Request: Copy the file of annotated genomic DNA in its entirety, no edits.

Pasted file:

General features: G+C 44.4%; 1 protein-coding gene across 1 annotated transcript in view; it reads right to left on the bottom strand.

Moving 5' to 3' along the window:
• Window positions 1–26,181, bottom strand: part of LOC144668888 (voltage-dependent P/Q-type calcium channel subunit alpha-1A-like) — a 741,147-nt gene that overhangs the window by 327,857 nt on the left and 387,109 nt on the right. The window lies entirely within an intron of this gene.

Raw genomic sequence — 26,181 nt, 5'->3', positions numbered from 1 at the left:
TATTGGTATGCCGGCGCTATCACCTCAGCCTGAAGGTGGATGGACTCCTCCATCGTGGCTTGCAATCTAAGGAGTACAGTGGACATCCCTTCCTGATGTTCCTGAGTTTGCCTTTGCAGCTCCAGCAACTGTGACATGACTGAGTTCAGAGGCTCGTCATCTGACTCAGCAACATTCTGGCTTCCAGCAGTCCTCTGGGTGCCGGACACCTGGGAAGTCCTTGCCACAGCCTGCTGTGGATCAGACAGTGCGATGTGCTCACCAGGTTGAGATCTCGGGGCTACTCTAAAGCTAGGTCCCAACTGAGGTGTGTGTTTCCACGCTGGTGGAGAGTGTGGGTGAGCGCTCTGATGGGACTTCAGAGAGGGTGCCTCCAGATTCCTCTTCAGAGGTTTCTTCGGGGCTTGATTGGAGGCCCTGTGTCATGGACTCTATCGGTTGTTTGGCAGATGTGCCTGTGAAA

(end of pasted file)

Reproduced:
General features: G+C 44.4%; 1 protein-coding gene across 1 annotated transcript in view; it reads right to left on the bottom strand.

Moving 5' to 3' along the window:
• Window positions 1–26,181, bottom strand: part of LOC144668888 (voltage-dependent P/Q-type calcium channel subunit alpha-1A-like) — a 741,147-nt gene that overhangs the window by 327,857 nt on the left and 387,109 nt on the right. The window lies entirely within an intron of this gene.

Raw genomic sequence — 26,181 nt, 5'->3', positions numbered from 1 at the left:
TATTGGTATGCCGGCGCTATCACCTCAGCCTGAAGGTGGATGGACTCCTCCATCGTGGCTTGCAATCTAAGGAGTACAGTGGACATCCCTTCCTGATGTTCCTGAGTTTGCCTTTGCAGCTCCAGCAACTGTGACATGACTGAGTTCAGAGGCTCGTCATCTGACTCAGCAACATTCTGGCTTCCAGCAGTCCTCTGGGTGCCGGACACCTGGGAAGTCCTTGCCACAGCCTGCTGTGGATCAGACAGTGCGATGTGCTCACCAGGTTGAGATCTCGGGGCTACTCTAAAGCTAGGTCCCAACTGAGGTGTGTGTTTCCACGCTGGTGGAGAGTGTGGGTGAGCGCTCTGATGGGACTTCAGAGAGGGTGCCTCCAGATTCCTCTTCAGAGGTTTCTTCGGGGCTTGATTGGAGGCCCTGTGTCATGGACTCTATCGGTTGTTTGGCAGATGTGCCTGTGAAA